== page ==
As of a few months ago, Patisserie Claude was the sort of independent shop that hardly existed in Manhattan anymore—especially in the West Village, where skyrocketing rents have displaced many mom-and-pop operations. While the sometimes ornery, sometimes charming Claude had able assistants, the store was in many respects a one-man show: a French pastry chef who ran a French pastry shop, in his own name, with no frills and no gimmicks—just incredible croissants and desserts (from a cramped little kitchen) that had loyal patrons lining up out the door early each morning.
So when Claude announced his retirement earlier this fall, I expected the worst: boarded-up windows or a useless martini bar. Could Patisserie Claude really go on without…well, Claude? I had my doubts. But in little more than a month, the modest storefront reopened, with Claude’s longtime protégé, Pablo, at the helm. And while I walked to breakfast with butterflies in my stomach, fingers crossed for my favorite patisserie, I need not have worried.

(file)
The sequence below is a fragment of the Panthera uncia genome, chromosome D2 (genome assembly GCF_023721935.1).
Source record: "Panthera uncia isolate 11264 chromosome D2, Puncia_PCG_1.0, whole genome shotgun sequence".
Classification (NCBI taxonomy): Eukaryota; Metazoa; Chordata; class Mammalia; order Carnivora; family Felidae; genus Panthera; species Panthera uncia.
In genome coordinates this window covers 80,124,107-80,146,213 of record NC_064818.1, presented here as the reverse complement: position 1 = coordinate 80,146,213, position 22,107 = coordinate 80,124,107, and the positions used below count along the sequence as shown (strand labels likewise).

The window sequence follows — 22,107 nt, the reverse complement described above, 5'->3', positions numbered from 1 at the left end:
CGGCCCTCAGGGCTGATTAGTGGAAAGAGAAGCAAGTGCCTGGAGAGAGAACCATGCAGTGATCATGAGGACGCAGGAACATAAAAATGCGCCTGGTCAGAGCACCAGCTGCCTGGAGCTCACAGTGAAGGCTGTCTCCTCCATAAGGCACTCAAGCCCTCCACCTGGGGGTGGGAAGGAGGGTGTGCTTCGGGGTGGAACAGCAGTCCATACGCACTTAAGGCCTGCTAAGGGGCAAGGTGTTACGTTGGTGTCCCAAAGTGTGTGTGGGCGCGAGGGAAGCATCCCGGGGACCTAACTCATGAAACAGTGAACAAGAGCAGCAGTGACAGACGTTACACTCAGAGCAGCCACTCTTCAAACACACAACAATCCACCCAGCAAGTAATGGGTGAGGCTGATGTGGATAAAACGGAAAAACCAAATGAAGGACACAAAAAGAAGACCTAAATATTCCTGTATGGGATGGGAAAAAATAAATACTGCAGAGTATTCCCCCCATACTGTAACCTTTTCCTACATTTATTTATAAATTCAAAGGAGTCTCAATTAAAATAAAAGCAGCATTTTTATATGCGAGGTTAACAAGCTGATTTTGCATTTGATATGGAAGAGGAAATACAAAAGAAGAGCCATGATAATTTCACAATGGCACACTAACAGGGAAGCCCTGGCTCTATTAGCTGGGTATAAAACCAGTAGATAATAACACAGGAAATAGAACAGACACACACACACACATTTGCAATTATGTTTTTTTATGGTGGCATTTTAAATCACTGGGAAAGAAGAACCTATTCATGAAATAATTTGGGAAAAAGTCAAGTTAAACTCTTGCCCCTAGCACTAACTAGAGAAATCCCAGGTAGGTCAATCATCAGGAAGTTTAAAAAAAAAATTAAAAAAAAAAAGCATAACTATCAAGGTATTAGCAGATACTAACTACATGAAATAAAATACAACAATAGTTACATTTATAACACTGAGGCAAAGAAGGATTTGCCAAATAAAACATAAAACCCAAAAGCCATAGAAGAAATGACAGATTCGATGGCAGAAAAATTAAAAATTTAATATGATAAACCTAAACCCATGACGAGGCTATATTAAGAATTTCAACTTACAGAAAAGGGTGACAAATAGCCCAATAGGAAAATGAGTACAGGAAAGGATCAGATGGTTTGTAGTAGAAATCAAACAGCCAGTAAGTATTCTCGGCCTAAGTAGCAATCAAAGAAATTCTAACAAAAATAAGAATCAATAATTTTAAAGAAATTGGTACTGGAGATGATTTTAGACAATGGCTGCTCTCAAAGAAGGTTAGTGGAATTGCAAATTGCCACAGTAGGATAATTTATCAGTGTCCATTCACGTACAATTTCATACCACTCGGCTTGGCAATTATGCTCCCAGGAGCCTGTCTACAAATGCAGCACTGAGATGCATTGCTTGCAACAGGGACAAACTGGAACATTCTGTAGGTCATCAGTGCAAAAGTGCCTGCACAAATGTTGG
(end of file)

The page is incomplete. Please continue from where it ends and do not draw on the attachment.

A blast of hot, buttery air to greet me? Check. Four little tables? Check. Line out the door before 9 a.m. on a Sunday? Check. And most importantly? Pastries as perfect, flaky, and oven-warm as ever.
Claude’s croissants were always distinctively shaped, and they’re now even more so—loosely triangular, rather than tight little crescents. But the dough is tender on the inside with a crisp, just-tough-enough shell, the corners invitingly crunchy.
The pain au chocolat, once an incredible massive, floppy puddle of chocolate and butter, are now a bit more neatly formed. That’s probably for the best. Warm from the oven, they’re still gooey and sweet, but in a slightly more modest manner.
The raisin brioche weren’t quite as perfect as I’d remembered; the edges of mine were slightly tougher than they might have been. But perhaps I’d just gotten the end of the batch. In either case, the brioche dough hit just the right note of yeasty and sweet.
And the quiche, popped back in to heat before serving, are as heart-stoppingly rich as ever.
The verdict? Pablo picked up right where Claude left off. True, there’s no longer a capricious old Frenchman greeting me with a smile, or a scowl, depending on the day. But in every other respect, it’s the same little storefront. Even the shop’s little idiosyncrasies—the funny-shaped croissants, the brick-sized pain au chocolat, the chef hiding in the back—have hardly changed a bit. Loyalists, rejoice.
187 West 4th Street, New York NY 10014 (map)